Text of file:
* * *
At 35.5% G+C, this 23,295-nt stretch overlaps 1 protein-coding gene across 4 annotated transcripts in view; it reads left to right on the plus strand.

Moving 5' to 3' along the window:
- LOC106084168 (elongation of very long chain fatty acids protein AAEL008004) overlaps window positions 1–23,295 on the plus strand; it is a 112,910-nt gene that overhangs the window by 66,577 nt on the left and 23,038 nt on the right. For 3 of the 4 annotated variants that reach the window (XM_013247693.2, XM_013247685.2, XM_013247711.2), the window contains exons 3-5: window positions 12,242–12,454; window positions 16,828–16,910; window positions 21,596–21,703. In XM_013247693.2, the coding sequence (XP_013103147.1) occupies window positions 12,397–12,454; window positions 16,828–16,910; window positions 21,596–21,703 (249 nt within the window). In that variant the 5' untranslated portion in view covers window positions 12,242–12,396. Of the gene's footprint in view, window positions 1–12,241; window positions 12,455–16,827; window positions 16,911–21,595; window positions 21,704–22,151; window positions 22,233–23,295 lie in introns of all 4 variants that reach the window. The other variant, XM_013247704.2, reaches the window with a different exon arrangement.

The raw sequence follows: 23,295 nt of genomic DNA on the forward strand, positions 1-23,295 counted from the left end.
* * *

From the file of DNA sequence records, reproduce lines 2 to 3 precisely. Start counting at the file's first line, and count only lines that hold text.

Moving 5' to 3' along the window:
- LOC106084168 (elongation of very long chain fatty acids protein AAEL008004) overlaps window positions 1–23,295 on the plus strand; it is a 112,910-nt gene that overhangs the window by 66,577 nt on the left and 23,038 nt on the right. For 3 of the 4 annotated variants that reach the window (XM_013247693.2, XM_013247685.2, XM_013247711.2), the window contains exons 3-5: window positions 12,242–12,454; window positions 16,828–16,910; window positions 21,596–21,703. In XM_013247693.2, the coding sequence (XP_013103147.1) occupies window positions 12,397–12,454; window positions 16,828–16,910; window positions 21,596–21,703 (249 nt within the window). In that variant the 5' untranslated portion in view covers window positions 12,242–12,396. Of the gene's footprint in view, window positions 1–12,241; window positions 12,455–16,827; window positions 16,911–21,595; window positions 21,704–22,151; window positions 22,233–23,295 lie in introns of all 4 variants that reach the window. The other variant, XM_013247704.2, reaches the window with a different exon arrangement.